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Nicholas to cause significant flooding while another system gets organized in the Atlantic

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Nicholas just reached hurricane strength, but thankfully could not get itself well organized before it made landfall on the Texas coast south of Houston last night. Still, it brought along a boatload of tropical moisture, which it’s now dumping all along the northern Gulf coast.

The winds are no longer an issue except right at the coast. Now it’s all about the rain. Nicholas’s center of circulation is going to crawl across southeast Texas and move into Louisiana today. But the moisture has spread well to the east. Already tropical downpours that could cause significant flooding are over much of the northern Gulf coast including the areas devastated by Hurricane Ida.

There is concern that debris left over from Ida could exacerbate the flooding because drainage systems could get clogged. All of this in a region that still does not have electricity in a large part of the damage zone. In addition, even before Ida, it was a very wet year in southeastern Louisiana. For whatever reason, Mother Nature doesn’t want to let up on those folks.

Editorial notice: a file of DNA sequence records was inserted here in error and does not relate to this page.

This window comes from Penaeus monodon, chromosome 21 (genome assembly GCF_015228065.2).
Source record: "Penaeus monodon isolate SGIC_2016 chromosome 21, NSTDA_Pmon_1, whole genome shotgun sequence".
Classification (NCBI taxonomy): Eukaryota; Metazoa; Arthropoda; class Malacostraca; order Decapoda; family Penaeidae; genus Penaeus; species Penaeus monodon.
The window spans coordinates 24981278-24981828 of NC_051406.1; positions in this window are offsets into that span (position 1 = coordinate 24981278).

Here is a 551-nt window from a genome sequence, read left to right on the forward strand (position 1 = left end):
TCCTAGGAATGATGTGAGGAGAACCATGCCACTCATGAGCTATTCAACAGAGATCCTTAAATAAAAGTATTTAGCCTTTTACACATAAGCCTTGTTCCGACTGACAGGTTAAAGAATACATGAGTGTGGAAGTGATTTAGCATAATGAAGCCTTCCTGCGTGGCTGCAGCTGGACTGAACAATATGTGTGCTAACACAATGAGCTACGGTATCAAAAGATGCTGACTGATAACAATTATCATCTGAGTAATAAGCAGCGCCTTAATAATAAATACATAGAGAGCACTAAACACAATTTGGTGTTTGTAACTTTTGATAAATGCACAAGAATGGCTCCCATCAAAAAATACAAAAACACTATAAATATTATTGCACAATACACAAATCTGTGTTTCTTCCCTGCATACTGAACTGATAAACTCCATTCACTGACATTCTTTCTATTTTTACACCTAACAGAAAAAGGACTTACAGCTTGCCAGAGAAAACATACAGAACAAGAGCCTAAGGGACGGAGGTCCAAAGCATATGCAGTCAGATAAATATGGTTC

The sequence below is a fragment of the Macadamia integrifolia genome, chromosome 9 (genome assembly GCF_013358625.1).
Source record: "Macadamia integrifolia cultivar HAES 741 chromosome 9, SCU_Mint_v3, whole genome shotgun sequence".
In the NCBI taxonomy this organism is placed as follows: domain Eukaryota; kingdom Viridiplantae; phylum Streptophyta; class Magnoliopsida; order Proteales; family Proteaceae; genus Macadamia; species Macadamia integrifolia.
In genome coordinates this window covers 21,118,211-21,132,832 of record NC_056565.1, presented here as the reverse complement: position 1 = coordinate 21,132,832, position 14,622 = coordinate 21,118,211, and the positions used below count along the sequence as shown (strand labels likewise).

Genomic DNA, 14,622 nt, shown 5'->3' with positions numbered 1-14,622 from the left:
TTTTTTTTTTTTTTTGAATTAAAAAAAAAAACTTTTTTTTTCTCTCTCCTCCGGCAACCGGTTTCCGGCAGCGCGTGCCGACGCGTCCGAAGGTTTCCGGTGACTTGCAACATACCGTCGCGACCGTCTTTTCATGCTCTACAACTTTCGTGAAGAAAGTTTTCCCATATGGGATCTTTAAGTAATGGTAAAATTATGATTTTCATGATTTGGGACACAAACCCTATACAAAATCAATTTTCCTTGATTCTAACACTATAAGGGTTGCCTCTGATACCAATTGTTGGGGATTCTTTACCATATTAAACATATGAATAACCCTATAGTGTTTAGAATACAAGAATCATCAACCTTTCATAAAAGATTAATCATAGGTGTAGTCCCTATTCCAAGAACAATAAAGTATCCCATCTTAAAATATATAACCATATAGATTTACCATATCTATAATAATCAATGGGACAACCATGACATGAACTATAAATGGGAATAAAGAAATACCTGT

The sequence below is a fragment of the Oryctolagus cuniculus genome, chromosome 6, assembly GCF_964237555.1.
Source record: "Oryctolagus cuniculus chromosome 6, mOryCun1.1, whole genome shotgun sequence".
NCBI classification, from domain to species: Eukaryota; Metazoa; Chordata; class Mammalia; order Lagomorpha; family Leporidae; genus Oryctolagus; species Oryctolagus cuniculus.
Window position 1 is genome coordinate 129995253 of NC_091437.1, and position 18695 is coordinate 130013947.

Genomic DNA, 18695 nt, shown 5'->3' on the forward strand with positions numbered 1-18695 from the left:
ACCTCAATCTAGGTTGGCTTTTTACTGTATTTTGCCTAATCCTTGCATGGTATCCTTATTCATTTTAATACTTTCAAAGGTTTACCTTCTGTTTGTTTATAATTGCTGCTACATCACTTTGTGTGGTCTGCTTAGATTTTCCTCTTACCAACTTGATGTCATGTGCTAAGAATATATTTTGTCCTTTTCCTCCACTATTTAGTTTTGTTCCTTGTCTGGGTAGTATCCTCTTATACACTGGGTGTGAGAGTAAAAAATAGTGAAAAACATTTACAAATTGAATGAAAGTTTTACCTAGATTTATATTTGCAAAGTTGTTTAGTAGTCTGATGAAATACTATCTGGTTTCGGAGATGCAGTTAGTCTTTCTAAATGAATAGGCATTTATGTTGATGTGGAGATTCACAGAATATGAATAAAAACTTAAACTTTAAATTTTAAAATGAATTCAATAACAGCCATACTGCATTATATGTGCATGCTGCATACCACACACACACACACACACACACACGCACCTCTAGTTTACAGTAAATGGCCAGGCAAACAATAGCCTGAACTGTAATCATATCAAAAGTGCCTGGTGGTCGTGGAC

Rain from the remnants of Nicholas will hang around into a good part of tomorrow along the northern Gulf coast. Up to 20-inch totals are forecast in some spots. By Thursday, the core of the moisture should be headed toward the East Coast where it might be absorbed into the system that is now Disturbance #1.

East of the Bahamas, Tropical Disturbance #1 is a messy combination of a moisture surge that trekked across the Atlantic and an upper-level low-pressure system. As the pocket of moisture moves north toward the Carolinas, the pattern will become a bit more conducive for the disturbance to develop into at least a tropical depression.

The system is forecast to track over or near the Mid-Atlantic coast, though, as always, specific forecasts for a system that hasn’t formed yet are subject to large changes.

We’ll wait to see exactly how Nicholas’s moisture comes into play, but some parts of the Carolinas or the Mid-Atlantic coast could get significant rain.

On the other side of the Atlantic, Tropical Disturbance #2 is close to developing into a tropical depression, and there’s a decent chance it will become Tropical Storm Odette. It will proceed on a generally troubling track toward the islands, staying far enough south to avoid the dry air and hostile winds to the north.

On the other hand, long-range computer models have consistently shown the development of a very hostile weather pattern over the Atlantic as the system gets near the islands over the weekend. This pattern would either weaken the system significantly or deflect it north – or both.

We never want to count our hostile weather patterns before they hatch, so we’ll keep an eye out to be sure that happens. For now, it will have several days over the warm tropical Atlantic.

Nothing else appears to be in the works this week.


About the Author:

Bryan Norcross is currently a hurricane specialist at Local 10 News, the station where he began his stretch on television in Miami in 1983.